For those of us in Japan who want to understand and view key pieces of Japanese history in Tokyo, there is no place better than the Japanese national museum. Housed in Ueno, this museum is a masterpiece housing legendary artifacts and serene gardens. If you only have time for one museum in Tokyo, this is the museum for you. The area around the museum is also home to other must-see museums such as the science or western art museum. It is also home to the Ueno zoo which houses one of the most protected animals on earth, the Panda. For more information on Ueno zoo, please refer to our article linked here. But, what makes the national museum a must visit for foreigners? In this article we will examine 7 reasons why you need to visit Japan’s national museum.
The museum itself is historical
The Tokyo National Museum is one of the oldest and biggest of Japan’s first-class museums. It was originally established in 1872 and moved to its current site as its collection grew. The current museum is built upon an ancient edo residence with many original structures such as the edo period gate still standing. At present it represents the largest collection of art and archeological artifacts in the country which brings us to our second point.
The museum houses the largest and most high quality artifacts throughout Japan.
The museum is responsible for over 100,000 individual items including over 100 national treasures. At any point the museum showcases 4000 of these artifacts from its inventory in order to prioritize the preservation of these items. Moreover, all artifacts have descriptions in English as well as Japanese, which makes the experience a lot easier. Guide books are also available in a plethora of other languages such as German, French and Chinese.
It provides numerous special exhibitions
Like many countries in the world, the Japanese national museum participates in exchanges of artifacts where foreign artifacts make a special appearance in the museum for an additional price. When I went, it was about a specific Chinese dynasty which was very interesting. It was made more interesting through the use of Virtual Reality which allowed you to visualize the dynasty as if you were really there. This made it an unforgettable experience and justified the extra 500 yen.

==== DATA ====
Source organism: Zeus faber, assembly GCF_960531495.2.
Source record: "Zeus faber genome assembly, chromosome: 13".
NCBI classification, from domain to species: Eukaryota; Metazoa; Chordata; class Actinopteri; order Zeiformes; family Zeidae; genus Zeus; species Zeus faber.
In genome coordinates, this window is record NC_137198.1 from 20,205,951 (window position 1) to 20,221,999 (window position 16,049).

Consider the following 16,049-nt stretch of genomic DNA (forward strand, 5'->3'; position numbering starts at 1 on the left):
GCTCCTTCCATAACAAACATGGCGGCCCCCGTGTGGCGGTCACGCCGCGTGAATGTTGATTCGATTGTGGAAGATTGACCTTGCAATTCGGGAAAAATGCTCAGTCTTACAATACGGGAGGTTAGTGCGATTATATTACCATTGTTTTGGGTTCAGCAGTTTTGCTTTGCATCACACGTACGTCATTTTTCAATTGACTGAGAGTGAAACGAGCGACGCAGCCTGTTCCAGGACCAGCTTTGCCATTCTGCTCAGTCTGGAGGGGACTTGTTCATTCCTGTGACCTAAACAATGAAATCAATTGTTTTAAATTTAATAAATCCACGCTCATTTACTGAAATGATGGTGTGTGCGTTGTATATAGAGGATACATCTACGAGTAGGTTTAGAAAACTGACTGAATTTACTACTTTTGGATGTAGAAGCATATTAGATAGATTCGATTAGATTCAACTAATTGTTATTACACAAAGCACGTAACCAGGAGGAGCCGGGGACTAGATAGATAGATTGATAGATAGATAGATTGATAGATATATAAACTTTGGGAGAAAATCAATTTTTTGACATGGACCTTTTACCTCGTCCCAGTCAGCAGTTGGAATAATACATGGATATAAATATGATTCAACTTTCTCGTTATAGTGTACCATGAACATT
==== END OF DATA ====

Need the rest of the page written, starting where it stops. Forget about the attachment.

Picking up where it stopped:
It isn’t just one museum
It is a museum complex which houses six separate buildings, each capable of claiming the museum title on its own. These museums all differ on the topics they show and are all remarkable in their own right. The main exhibition within the Honkan building tends to exhibit the highlights. The Hyokeikan is the oldest building in the museum with the building itself being an artifact, at current it is used for temporary exhibitions. The Toyokan building features asian artifacts in galleries originating from throughout asia. The Heiseikan building represents ancient Japanese cultures as well as certain special exhibitions such as the virtual reality one mentioned above. The Kuroda memorial Hall on the other hand is a modern building housing the paintings of its namesake. Finally, the Horyuji Homotsukan is a gallery of religious artifacts, many of which are national treasures.
The Japanese Garden
The japanese garden behind the Honkan is open to the public and houses many tea houses which can be used for tea ceremonies or other events. The Garden itself is very serene and peaceful making it an essential part of the experience. Strolling through the gardens and gazing at the beautiful architecture of the building makes it an experience in its own right and should not be missed.
For many of us foreigners, Samurai indicate a awe-inspiring period of Japanese history with these warriors cementing themselves as an icon representing Japan before the modern era. Many exhibits within the Honkan feature real swords, bows, spears and armor from samurai throughout history. Samurai armor in particular is a spectacle featuring beautiful lavish designs that fulfill all expectations. Historically, some of the swords here are of legend and should not be missed at any costs. These swords have witnessed such important and key events throughout history making it a true privilege to be able to see the real things in person, still as sharp as ever.
There are few things in Tokyo that will express Japanese culture throughout history like the national museum. In this museum you will see how Japan evolved throughout the ages to become the culture we love today. You will be able to see what those people wore, what they lived with, what they had in their house and of course, what they died with. This is true for both times of great serenity and peace, as much as it is for chaos and war. Seeing this in person emphasizes more than any book could, making it a must see for people who truly want to understand Japanese history and culture.